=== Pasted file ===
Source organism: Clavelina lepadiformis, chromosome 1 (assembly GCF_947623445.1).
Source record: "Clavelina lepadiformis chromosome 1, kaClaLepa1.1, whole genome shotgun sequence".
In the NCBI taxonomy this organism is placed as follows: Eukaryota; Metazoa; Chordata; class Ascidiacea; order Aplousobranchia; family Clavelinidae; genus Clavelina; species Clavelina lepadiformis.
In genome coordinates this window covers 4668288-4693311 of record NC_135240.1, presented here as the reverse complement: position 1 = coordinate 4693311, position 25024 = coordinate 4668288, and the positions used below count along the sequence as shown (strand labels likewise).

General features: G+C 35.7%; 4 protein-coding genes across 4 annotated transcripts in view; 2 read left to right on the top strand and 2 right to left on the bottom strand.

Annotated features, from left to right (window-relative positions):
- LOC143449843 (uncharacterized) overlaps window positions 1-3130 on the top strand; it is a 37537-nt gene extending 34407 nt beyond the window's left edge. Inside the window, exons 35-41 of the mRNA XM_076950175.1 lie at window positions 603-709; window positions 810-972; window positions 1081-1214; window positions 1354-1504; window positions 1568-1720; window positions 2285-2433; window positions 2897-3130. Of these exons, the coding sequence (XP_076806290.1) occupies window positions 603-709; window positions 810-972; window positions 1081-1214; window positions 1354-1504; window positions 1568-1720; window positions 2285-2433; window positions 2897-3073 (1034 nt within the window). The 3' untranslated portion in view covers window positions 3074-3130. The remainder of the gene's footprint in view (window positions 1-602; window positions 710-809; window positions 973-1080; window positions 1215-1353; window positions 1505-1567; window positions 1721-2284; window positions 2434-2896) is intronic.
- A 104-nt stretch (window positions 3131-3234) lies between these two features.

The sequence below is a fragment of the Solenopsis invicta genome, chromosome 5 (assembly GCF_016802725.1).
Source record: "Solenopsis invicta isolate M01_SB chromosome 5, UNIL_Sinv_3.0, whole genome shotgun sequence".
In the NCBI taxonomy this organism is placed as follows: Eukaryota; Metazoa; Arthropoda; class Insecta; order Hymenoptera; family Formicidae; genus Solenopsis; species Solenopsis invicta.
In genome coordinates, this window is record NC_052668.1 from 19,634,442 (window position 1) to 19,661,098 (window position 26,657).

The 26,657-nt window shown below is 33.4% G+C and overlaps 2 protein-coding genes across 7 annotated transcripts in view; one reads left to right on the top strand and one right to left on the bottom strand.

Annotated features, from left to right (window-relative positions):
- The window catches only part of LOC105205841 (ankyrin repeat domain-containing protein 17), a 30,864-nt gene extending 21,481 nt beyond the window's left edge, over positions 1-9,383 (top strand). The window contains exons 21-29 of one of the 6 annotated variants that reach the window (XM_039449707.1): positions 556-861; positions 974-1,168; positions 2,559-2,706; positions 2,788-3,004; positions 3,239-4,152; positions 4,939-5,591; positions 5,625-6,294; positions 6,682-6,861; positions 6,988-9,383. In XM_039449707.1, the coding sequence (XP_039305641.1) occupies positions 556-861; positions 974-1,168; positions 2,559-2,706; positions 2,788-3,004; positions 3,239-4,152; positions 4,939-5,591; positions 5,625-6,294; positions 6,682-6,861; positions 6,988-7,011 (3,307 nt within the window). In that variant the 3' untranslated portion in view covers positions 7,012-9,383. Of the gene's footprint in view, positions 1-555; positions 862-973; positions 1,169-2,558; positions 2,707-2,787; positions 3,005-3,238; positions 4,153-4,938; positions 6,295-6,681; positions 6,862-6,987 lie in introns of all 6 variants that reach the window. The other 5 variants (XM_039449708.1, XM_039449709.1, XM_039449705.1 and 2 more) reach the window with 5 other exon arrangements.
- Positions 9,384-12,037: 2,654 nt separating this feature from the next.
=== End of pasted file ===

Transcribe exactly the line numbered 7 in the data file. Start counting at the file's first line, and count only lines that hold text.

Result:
- LOC143449843 (uncharacterized) overlaps window positions 1-3130 on the top strand; it is a 37537-nt gene extending 34407 nt beyond the window's left edge. Inside the window, exons 35-41 of the mRNA XM_076950175.1 lie at window positions 603-709; window positions 810-972; window positions 1081-1214; window positions 1354-1504; window positions 1568-1720; window positions 2285-2433; window positions 2897-3130. Of these exons, the coding sequence (XP_076806290.1) occupies window positions 603-709; window positions 810-972; window positions 1081-1214; window positions 1354-1504; window positions 1568-1720; window positions 2285-2433; window positions 2897-3073 (1034 nt within the window). The 3' untranslated portion in view covers window positions 3074-3130. The remainder of the gene's footprint in view (window positions 1-602; window positions 710-809; window positions 973-1080; window positions 1215-1353; window positions 1505-1567; window positions 1721-2284; window positions 2434-2896) is intronic.